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Production pruning - Vietnam to close small scale steel mills

The Vietnam Steel Association has anticipated that a lot of small scale steel mills will have to shut down because they cannot compete as a result of overproduction.

Mr Pham Chi Cuong chairman of Vietnam Steel Association said that the supply has doubled demand. Meanwhile, from now to 2012, a lot more steel mills with the capacity of 6 to 7 million tonnes per annum will be put into operation. He added that by that time, competition among steel producers will become stiffer. A lot of small scale steel mills will have shut down and become a heavy burden to the localities.

He went on to say the steel industry has witnessed a boom in recent years. Local authorities, which all wanted to have steel mills in their localities to help develop the local economy, have ignored warnings about possible over supply.

In recent months, Vietnamese steel producers have had to lower sale prices in order to compete with ASEAN sourced steel which overflowed into Vietnam’s market. ASEAN sourced steel products, which enjoy the zero import tariffs within the framework of the ASEAN Free Trade Agreement.

However, Mr Cuong thinks ASEAN’s steel is just the temporary threat, because ASEAN countries are just trying to sell steel to Vietnam at low prices when their steel products are redundant. Meanwhile, the biggest threat to Vietnam’s steel is China’s steel. China is a big steel producer, while the Government of China always apply comprehensive policies, including monetary, finance, and tariff policies that efficiently support their exports.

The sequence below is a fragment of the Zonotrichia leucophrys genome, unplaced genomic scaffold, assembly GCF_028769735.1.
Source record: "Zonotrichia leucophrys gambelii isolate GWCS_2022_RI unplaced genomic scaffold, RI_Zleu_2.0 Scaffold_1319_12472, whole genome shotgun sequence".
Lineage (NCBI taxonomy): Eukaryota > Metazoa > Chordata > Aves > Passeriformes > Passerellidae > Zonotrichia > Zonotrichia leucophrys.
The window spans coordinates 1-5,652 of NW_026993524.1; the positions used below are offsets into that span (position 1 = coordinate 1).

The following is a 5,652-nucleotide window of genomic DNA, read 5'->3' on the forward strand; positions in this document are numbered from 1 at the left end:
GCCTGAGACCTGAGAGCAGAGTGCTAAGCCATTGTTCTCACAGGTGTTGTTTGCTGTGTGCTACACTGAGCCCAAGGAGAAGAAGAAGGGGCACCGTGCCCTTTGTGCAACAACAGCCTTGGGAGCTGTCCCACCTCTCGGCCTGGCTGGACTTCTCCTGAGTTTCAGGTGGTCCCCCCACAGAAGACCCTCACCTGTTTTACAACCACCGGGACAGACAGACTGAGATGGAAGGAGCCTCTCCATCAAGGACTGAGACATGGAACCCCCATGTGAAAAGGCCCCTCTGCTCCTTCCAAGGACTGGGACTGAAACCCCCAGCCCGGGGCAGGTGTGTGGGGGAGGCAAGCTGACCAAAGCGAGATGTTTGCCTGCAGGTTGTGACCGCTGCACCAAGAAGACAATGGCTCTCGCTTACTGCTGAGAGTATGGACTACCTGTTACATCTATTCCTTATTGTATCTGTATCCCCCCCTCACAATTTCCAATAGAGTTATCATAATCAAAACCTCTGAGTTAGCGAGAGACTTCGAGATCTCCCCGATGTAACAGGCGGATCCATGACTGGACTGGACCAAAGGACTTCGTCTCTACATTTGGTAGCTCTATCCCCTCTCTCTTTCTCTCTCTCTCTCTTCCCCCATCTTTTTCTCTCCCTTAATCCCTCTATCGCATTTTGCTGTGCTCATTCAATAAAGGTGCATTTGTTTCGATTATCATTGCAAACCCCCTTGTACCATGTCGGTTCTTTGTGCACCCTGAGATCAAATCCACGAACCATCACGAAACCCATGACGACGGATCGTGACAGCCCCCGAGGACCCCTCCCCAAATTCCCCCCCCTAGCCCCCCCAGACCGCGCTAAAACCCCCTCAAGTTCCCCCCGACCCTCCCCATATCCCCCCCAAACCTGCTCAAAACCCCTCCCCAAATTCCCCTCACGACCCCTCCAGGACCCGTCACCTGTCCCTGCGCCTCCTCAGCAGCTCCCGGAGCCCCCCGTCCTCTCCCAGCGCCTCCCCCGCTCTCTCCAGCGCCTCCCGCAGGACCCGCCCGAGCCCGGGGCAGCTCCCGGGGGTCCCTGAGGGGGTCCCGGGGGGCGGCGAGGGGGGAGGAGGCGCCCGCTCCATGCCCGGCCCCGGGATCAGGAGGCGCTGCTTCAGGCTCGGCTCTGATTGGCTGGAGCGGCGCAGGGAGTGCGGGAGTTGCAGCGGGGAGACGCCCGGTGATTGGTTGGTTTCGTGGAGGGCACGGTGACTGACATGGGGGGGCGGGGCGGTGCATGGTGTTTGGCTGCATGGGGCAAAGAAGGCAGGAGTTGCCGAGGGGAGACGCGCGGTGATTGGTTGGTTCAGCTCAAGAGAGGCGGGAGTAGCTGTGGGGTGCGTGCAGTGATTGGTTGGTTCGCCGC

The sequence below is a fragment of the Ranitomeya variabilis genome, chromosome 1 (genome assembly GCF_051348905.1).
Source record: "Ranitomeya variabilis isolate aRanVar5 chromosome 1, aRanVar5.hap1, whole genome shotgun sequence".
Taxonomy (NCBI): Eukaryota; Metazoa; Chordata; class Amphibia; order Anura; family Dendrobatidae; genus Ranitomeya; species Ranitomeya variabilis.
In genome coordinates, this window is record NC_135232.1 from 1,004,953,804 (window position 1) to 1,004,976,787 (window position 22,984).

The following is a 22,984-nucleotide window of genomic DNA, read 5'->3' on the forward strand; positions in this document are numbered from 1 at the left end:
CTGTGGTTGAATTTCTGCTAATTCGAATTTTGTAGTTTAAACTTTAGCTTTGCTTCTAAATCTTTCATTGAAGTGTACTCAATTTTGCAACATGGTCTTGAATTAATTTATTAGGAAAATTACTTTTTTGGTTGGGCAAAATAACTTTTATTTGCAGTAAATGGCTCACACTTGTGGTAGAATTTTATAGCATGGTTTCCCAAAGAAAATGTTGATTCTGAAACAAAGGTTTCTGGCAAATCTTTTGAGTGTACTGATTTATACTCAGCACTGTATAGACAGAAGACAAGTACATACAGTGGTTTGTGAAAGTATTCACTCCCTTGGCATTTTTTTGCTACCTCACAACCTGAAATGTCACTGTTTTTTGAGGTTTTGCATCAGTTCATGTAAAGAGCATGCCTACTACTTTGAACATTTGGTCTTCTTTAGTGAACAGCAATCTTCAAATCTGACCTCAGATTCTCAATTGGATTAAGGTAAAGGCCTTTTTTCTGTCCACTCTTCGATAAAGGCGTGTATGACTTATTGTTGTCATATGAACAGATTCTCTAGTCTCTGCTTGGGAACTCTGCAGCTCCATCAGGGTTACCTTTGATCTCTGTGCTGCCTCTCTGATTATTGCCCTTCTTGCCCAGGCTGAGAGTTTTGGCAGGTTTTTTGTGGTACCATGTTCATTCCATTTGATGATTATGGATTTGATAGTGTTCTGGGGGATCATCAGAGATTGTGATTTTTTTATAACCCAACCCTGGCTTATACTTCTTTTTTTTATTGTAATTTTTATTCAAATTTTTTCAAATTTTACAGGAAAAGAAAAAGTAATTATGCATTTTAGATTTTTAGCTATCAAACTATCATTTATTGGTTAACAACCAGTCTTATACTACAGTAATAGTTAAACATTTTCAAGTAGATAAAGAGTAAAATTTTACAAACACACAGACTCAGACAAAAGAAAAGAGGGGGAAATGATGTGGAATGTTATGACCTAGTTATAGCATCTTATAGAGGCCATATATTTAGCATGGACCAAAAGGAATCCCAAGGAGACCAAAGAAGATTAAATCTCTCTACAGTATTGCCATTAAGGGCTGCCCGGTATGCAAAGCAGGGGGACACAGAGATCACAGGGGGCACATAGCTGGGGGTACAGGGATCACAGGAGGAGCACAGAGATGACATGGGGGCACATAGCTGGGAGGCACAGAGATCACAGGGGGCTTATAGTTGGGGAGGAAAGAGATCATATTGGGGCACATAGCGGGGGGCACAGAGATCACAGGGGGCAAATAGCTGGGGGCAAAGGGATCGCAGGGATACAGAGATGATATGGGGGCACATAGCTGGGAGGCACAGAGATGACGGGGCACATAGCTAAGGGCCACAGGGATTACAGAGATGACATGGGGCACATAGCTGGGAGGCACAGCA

Regarding the sale prices, Mr Cuong said steel mills have raised sale prices again since mid November 2009 after they slashed the sale prices three times before. He explained that in October 2009, domestic producers had to slash sale prices continuously because of an overflow of steel from China and ASEAN, and now needs to raise sale prices to offset losses, when the market has shown signs of recovery. Besides, the dollar price increases, the higher ingot steel, scrap and finished steel products in the world market all have forced steel producers to raise prices.

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